December 2017

IZA DP No. 11195: Cities and Entrepreneurs over Time: Like a Horse and Carriage?

A revised version is forthcoming as a chapter in Dastbaz,M., Naudé, W. and Manoochehri, J. eds. (2018). Smart Futures, Challenges of Urbanisation, and Social Sustainability. Springer.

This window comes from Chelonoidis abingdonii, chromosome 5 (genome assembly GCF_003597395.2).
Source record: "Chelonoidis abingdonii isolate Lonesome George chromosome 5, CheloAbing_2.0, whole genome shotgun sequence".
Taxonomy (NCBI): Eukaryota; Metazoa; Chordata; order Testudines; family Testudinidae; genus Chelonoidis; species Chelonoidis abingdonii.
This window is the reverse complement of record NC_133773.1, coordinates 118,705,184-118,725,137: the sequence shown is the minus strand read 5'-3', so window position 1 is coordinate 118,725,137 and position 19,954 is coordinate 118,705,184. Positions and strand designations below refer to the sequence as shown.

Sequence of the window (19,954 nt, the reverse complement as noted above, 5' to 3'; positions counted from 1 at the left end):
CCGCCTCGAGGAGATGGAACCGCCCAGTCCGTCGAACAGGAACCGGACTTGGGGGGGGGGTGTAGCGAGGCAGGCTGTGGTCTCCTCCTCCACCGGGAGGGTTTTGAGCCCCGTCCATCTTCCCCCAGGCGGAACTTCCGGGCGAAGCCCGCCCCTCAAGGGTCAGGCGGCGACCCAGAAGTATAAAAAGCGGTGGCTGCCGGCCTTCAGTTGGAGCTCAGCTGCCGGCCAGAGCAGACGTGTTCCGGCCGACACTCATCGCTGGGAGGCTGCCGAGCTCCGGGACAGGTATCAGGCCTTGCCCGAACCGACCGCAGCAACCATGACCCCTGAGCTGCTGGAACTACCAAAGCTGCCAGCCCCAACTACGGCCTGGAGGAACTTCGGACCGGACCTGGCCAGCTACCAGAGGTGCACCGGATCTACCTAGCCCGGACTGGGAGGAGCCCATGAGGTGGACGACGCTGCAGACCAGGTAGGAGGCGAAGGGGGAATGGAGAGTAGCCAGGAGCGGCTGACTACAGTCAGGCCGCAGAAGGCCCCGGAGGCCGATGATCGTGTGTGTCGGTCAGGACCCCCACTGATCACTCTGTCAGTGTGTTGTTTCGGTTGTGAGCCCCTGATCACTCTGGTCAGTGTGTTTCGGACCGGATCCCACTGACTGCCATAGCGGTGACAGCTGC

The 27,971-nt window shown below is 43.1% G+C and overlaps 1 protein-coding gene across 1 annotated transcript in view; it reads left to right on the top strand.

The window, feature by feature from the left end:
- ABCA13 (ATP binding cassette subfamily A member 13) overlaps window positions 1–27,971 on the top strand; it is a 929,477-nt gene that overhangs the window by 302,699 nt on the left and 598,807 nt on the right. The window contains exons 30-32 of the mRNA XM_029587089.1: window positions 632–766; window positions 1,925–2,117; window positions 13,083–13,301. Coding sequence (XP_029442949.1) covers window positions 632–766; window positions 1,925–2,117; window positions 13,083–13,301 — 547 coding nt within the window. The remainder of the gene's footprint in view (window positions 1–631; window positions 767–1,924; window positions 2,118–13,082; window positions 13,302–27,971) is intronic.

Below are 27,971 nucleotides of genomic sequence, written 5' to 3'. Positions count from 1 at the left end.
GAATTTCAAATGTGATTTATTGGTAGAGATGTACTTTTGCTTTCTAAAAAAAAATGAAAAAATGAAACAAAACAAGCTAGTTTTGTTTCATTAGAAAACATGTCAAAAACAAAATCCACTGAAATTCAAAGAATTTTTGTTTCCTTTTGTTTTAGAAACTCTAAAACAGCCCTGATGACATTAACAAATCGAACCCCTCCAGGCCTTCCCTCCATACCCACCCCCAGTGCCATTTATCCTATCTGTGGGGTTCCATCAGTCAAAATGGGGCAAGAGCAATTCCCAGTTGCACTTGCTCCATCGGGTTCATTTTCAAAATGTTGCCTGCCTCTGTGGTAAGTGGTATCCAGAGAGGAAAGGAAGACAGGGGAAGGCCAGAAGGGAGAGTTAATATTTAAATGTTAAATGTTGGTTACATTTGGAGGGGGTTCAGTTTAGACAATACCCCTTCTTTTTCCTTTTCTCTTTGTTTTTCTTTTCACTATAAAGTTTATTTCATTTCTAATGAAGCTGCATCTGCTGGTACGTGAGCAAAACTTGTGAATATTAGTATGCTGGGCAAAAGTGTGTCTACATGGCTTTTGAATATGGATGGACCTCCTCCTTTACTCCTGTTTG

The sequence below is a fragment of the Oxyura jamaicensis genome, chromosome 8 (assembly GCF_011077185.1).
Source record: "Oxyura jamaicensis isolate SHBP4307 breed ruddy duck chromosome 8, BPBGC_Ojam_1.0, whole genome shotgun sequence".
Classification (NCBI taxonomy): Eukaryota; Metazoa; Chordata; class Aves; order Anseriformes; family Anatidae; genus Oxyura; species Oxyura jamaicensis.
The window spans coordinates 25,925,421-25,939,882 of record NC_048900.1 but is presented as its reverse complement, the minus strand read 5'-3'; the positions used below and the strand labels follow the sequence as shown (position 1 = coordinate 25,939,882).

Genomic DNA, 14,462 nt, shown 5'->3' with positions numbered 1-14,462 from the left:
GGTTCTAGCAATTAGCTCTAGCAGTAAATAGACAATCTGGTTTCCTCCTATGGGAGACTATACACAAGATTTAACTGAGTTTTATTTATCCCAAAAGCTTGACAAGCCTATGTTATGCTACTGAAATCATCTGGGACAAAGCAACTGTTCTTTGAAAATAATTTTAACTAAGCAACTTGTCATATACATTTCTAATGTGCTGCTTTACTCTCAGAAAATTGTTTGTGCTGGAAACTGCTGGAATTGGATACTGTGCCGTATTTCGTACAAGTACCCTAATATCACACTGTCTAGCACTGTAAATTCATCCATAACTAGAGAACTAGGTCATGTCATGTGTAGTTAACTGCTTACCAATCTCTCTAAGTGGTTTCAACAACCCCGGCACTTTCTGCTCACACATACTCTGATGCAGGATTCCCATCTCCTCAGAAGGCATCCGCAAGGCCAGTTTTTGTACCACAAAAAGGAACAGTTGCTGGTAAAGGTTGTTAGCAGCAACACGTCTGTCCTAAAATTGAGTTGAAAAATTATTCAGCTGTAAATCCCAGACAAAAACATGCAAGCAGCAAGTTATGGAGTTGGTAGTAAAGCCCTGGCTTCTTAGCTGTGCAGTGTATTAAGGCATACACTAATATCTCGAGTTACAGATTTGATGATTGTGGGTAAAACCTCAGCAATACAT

Entrepreneurship, being largely an urban phenomenon, co-evolves over time with cities. While this relationship is like a 'horse and carriage', it is not a straightforward one, more akin to 'love and marriage'. In this paper I explore the co-evolution of entrepreneurship and cities. First, I provide a stylized model of development wherein the rise of cities (urbanisation) is the outcome of the activities of entrepreneurs. Second, I provide a stylized overview of entrepreneurship and cities from earlier to later stages of development. In young cities a challenge for establishing an entrepreneurial ecosystem is the provision of infrastructure for business' connectivity and energy. Good urban planning and management skills, including urban policing and dealing with land disputes, may be amongst the most sorely needed in the emerging world today. At more intermediate and later stages of development, cities can become entrepreneurial hotspots and even 'global startup cities'. Three main challenges during these stages, as far as the role of entrepreneurs are concerned, relates to (i) rising property prices and rents, urban congestion and fierce business competition, (ii) environmental sustainability and (iii) the impacts of technology that could make centralization in cities for business purposes unnecessary. Entrepreneurs have important roles to play as property developers and in the creation of new business models and new markets. They can be the drivers of 'smart' cities, 'circular' cities, and of sub-urbanisation and secondary city growth. Over time not all cities, and their entrepreneurs, will necessarily continue to grow and prosper. There is nothing inevitable in the rise of any particular city and the prosperity of its entrepreneurs. Cities do not only generate, they also degenerate. I conclude that the heterogeneity, serendipity and context-specificity of global urbanisation implies that there is much that is still unknown about the specifics of the relationship between cities and its entrepreneurs over time.